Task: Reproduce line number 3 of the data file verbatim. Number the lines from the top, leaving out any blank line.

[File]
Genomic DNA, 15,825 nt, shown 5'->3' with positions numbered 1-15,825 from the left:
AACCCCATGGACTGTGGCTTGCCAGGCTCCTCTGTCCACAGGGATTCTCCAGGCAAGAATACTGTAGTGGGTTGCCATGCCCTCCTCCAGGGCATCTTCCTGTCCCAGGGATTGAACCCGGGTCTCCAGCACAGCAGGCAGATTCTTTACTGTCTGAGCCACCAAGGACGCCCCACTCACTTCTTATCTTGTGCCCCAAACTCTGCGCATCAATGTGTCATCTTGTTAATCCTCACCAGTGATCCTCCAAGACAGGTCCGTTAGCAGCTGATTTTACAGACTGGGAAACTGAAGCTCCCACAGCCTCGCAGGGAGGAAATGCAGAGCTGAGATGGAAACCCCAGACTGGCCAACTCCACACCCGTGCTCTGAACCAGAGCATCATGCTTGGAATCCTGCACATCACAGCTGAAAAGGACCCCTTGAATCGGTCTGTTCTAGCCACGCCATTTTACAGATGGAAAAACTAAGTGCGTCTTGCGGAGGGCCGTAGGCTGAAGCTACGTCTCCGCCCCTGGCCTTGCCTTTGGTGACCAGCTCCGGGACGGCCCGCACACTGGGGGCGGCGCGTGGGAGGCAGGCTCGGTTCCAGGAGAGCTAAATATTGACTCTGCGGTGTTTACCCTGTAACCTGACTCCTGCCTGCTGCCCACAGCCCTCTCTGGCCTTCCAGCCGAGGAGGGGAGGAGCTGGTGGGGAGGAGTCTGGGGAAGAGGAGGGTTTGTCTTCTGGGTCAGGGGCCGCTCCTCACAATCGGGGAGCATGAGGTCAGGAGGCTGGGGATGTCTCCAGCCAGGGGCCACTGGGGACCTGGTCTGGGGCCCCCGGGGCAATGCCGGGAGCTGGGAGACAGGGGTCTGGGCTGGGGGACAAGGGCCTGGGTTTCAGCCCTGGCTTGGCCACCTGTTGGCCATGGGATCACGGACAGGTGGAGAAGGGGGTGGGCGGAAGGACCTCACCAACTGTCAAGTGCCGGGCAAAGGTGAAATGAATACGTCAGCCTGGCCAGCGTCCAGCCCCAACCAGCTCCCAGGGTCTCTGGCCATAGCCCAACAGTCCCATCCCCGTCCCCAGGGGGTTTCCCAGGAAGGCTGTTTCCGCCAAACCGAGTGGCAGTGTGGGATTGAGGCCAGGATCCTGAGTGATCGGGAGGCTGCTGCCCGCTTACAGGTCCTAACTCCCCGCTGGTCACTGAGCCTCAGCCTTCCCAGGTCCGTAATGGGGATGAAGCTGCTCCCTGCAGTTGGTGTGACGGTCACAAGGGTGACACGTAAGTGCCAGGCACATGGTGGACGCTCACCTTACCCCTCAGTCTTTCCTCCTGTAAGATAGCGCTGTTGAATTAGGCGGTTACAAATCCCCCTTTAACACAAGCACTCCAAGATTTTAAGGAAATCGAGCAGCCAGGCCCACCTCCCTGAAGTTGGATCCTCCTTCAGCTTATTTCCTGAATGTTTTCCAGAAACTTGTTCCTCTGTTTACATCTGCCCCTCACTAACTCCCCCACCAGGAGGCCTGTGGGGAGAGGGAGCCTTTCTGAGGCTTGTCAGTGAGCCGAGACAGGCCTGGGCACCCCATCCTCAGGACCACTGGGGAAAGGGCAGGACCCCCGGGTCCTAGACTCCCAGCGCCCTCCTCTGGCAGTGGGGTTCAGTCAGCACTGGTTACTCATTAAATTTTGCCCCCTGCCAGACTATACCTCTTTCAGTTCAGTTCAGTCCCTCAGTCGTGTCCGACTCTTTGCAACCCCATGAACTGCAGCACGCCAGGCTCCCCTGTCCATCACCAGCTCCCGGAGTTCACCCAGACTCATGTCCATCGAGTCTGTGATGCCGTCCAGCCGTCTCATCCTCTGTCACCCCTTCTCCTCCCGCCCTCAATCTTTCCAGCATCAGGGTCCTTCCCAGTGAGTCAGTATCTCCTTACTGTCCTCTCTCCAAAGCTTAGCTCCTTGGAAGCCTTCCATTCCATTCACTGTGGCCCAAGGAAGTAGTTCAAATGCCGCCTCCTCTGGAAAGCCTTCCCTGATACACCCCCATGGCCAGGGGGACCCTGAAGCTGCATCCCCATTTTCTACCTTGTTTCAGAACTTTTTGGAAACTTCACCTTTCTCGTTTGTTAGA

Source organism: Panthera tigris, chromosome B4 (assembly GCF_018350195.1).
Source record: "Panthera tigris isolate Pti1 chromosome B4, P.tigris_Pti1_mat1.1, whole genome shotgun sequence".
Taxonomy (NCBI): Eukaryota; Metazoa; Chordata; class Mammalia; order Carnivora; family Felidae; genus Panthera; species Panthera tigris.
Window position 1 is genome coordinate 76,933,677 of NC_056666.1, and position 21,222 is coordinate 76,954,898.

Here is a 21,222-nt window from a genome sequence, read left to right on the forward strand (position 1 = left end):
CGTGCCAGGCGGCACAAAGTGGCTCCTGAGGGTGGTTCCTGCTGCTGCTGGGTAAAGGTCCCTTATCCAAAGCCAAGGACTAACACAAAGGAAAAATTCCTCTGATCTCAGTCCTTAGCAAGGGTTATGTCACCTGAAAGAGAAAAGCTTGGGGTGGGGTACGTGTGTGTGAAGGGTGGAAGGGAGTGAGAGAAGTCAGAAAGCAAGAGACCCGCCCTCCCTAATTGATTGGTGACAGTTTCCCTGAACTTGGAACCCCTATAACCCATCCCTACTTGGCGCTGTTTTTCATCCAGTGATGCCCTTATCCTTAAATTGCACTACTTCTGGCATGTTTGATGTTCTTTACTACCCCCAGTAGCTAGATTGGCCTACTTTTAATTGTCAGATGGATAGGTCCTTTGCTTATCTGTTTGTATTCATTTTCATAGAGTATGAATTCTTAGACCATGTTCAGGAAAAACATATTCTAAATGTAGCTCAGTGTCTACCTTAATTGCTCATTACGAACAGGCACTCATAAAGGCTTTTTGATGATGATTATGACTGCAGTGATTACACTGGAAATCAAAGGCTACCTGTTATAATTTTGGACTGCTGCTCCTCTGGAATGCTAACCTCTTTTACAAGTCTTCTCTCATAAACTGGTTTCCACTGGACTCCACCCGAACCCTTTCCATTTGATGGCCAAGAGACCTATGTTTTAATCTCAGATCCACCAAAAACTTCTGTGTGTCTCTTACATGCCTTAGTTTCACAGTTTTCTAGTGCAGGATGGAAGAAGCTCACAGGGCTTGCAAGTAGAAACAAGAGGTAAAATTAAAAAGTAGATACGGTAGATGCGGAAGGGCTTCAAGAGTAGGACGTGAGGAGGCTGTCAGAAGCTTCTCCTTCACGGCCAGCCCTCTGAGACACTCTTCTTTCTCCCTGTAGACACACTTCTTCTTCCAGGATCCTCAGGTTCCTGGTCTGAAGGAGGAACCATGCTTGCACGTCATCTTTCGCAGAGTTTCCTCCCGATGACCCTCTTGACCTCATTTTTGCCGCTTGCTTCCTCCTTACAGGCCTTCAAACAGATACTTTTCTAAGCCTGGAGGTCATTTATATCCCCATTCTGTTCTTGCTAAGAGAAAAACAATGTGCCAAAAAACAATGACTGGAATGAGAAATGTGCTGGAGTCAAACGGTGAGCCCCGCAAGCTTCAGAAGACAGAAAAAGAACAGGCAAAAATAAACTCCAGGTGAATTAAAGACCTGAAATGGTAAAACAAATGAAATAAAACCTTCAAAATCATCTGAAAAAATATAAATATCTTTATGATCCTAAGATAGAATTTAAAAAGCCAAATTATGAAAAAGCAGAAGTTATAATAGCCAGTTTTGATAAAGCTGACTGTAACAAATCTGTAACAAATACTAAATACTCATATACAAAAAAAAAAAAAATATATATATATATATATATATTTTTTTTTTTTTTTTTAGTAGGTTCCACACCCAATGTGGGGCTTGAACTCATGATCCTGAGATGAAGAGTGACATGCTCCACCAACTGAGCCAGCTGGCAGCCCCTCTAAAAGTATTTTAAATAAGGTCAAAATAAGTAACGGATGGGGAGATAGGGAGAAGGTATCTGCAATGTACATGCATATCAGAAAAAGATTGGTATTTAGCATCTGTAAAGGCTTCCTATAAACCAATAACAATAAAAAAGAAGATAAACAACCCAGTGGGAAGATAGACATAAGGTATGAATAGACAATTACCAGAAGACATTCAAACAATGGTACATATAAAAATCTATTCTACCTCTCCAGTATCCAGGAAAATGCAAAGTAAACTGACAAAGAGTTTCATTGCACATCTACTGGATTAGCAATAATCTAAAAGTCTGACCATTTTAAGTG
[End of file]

Source organism: Panthera tigris, chromosome B4 (assembly GCF_018350195.1).